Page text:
As a guy who has spent a good bit of his life either planning projects or helping others plan their businesses, I’m struggling with what to do in 2021. Last year was challenging enough trying to figure out what the future had in store. With the virus, the racial unrest, the drop in oil prices, and a record hurricane season most of us wisely focused on the short term, asking ourselves “What do I know now?” and “What can I expect in the next couple of weeks?”
With the development of several vaccines and the recovery of oil prices some began to talk optimistically about “returning to normal.” I’m not so sure. After anticipating the arrival of a vaccine for months, we seem to have failed to use that time to plan for its distribution. Further, we didn’t launch an information campaign to educate those wary of the vaccine that it would be safe for them and their family to take.
The end result is I think that “normal” is an illusion not to be realized very soon. Some of the changes we have implemented will be long lasting and not return to what they were. Therefore, I am left thinking we need to take a different approach to planning for 2021. Rather than a traditional Strategic Planning approach, I see a number of potentially productive things we can do to not only deal with the short term but to harden us and our operations for dealing with the long-term future. It may make more sense to not focus on the results, but rather on how we plan to perform.
Where I have come to in looking at the planning options for this year is that we need to focus on personal and organizational resilience. While we may not be able to predict what is coming our way, we can use our past experience to determine what tools, capabilities, and characteristics, both personally and as a team, have prepared us to respond quickly and decisively to protect ourselves, recover, and capitalize on the opportunities presented to us in the past.
Individually, we know how to build personal resilience. We exercise, eat right, take our vitamins and, these days, meditate to manage our anxiety. But building resilience in our businesses is not as immediately obvious. The necessary capabilities and characteristics will vary from company to company and market to market. They do not exist in a vacuum. Each team will need to collectively identify what they will need to work on. I envision a process not unlike a strategic planning process, but with a very different focus. In the meantime, we can focus on a couple of obvious areas.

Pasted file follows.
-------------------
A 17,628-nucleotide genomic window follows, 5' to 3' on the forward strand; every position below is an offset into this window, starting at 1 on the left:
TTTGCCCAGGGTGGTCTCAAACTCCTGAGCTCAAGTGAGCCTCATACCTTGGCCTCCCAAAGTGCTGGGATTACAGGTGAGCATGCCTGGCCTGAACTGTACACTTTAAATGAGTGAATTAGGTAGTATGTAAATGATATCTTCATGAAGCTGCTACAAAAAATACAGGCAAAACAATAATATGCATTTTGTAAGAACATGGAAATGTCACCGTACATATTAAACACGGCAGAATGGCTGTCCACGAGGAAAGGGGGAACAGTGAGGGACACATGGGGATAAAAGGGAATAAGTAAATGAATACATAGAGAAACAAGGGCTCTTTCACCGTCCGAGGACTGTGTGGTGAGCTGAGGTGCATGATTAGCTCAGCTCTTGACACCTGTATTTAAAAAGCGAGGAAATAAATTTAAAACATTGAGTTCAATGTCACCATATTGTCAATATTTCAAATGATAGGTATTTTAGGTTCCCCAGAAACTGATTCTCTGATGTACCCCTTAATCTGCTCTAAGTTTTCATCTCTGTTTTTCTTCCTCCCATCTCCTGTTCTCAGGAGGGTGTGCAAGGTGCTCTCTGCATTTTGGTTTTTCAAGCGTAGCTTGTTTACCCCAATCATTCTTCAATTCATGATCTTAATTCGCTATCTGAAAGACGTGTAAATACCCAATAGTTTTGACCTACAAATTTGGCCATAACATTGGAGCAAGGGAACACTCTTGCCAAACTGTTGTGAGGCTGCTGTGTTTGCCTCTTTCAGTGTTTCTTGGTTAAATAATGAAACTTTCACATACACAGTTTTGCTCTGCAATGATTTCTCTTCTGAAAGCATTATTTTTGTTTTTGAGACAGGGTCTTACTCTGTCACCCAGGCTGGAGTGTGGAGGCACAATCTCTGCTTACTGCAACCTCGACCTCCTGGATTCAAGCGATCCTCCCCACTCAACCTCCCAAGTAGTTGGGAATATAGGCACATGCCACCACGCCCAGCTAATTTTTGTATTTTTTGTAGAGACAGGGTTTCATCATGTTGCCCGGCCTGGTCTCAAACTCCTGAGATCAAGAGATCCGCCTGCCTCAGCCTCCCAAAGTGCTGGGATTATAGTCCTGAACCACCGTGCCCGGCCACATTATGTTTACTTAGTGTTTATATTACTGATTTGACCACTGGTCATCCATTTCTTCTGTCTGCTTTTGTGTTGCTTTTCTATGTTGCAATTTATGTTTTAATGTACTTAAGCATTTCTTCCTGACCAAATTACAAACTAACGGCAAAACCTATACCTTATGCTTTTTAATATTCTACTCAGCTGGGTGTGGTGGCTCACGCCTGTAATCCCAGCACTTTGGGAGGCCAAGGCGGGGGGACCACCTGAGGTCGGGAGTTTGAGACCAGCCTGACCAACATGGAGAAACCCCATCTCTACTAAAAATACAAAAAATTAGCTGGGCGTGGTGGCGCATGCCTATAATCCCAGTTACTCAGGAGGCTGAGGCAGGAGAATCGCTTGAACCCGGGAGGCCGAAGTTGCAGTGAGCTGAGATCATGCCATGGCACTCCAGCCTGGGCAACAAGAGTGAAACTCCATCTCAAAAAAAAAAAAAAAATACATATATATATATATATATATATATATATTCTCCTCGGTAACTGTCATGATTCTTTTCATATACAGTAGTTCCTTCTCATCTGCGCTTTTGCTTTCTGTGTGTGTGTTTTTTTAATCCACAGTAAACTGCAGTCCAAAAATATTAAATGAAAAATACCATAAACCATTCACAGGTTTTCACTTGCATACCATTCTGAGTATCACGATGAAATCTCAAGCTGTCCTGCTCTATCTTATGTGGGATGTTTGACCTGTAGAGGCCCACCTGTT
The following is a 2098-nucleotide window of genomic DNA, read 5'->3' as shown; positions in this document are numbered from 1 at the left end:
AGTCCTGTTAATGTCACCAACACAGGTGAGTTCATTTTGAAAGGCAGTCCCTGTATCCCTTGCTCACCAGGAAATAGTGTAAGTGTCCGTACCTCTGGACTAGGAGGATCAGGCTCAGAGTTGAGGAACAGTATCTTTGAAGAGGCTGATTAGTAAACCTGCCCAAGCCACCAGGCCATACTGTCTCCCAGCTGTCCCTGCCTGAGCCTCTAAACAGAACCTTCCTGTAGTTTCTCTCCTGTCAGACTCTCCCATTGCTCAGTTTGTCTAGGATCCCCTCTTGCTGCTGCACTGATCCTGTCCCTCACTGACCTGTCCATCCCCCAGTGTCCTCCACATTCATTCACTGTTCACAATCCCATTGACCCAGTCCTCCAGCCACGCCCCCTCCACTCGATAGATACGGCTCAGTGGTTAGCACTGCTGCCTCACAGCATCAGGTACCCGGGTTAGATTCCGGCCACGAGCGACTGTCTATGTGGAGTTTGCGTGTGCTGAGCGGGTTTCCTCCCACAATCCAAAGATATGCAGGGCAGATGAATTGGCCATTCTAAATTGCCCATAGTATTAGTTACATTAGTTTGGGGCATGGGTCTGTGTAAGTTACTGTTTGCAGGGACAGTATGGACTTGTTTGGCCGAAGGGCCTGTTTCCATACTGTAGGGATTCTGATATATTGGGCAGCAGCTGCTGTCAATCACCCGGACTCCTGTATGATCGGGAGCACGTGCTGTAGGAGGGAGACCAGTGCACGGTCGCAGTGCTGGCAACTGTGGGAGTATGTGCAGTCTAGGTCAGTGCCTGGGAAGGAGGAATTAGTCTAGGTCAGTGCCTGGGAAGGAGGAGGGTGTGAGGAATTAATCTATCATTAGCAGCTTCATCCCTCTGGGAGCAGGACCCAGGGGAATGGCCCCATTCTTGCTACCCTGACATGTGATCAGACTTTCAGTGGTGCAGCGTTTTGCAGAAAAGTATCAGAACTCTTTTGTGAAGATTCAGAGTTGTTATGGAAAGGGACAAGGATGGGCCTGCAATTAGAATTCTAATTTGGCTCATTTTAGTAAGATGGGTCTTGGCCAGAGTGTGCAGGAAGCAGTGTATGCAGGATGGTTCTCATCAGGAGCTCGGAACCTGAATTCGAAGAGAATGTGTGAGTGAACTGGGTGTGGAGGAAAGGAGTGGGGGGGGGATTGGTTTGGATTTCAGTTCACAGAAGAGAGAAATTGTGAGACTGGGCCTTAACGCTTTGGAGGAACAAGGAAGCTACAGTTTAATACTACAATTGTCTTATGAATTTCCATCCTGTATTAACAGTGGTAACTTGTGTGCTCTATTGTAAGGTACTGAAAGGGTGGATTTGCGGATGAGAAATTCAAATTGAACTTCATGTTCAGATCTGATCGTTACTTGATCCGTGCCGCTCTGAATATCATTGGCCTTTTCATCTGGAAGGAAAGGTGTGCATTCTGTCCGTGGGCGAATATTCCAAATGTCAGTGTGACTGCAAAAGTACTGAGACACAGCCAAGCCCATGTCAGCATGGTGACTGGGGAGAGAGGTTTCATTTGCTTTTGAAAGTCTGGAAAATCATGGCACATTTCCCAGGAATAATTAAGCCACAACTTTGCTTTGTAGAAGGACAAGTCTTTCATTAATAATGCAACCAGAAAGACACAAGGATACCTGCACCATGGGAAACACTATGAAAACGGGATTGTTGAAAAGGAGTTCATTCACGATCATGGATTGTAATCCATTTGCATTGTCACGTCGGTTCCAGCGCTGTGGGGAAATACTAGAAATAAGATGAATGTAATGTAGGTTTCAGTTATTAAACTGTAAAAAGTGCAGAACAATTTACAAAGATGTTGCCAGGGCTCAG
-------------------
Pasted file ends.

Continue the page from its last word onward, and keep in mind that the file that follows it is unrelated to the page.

I think organizations today have to first focus on their customers more intently than they have in the past. Customers have been patient and understanding as we have “weathered the troubles” collectively. But their patience will wear thin, if it hasn’t already, and they will want value for their payment.
Further, what customers want, and need, is not the same as it was in 2019. To determine what interests them, means talking to them. Automated systems likely won’t get it. (Listen carefully as our menu options have changed). Personal service will be valued more now than ever. And, I think, it will be enthusiastically rewarded.
To satisfy and make your customers happy you will have to be taking care of your employees. The old saying holds true now more than ever, “If you want happy customers, you have to have happy employees.” And given the stress they have endured, that is no easy task. It won’t be achieved overnight and is likely to be a moving target.
Part of the organization’s challenge will be to help employees develop their own personal version of resilience. It will involve both physical and emotional components, some of which haven’t had to be dealt with in the past.
As the vaccines are slow to be distributed and the case count increases, the physical and emotional toll will be varied and, in many cases, not insignificant. Determining how to help them protect themselves and their families will be an evolving process and not for the faint of heart. But it can’t be ignored. It is real and if you want happy customers who come back and are happy to spend money with you, you HAVE to take care of your employee’s needs.
As part of any resilience plan, the company must include an aggressive communication component. Communicate with customers, of course, but also communicate with employees. In both instances, it will mean speaking without perfect knowledge of the future and without the ability to promise them that the things being described will stay that way. However, I think honesty will be rewarded.
There is a lot of misinformation being broadcast right now and some of it is calling the real news “fake.” When communicating with employees and customers one has to be using reliable sources, because without trust from both groups the company will suffer.
As I have discussed these ideas with several people two things were mentioned that I want to pass on as a way to help think about what I am suggesting. One friend said that he was focusing on a short list of “practices” that were things he wanted to make sure he was doing every day that had paid off for him in the past. Another suggested the approach of a successful CEO who reminded his team to focus on the “inputs” not the “outputs.” Both of these suggestions are a way of emphasizing that, in the midst of fluid environment, we have to rely on ourselves first.
Lastly, I ask for your feedback on the ideas I have presented here. I think we are in the midst of a fundamental shift in the way we do business, how we plan for it, how we take care of customers, and how we take care of our employees. It may be that we never go back to “normal,” but that we develop a whole new approach to being successful. I would like your thoughts and observations that I can include in a future report on this endeavor. Please let me know what you are seeing that is working and what you are learning about being resilient as we plan for the future.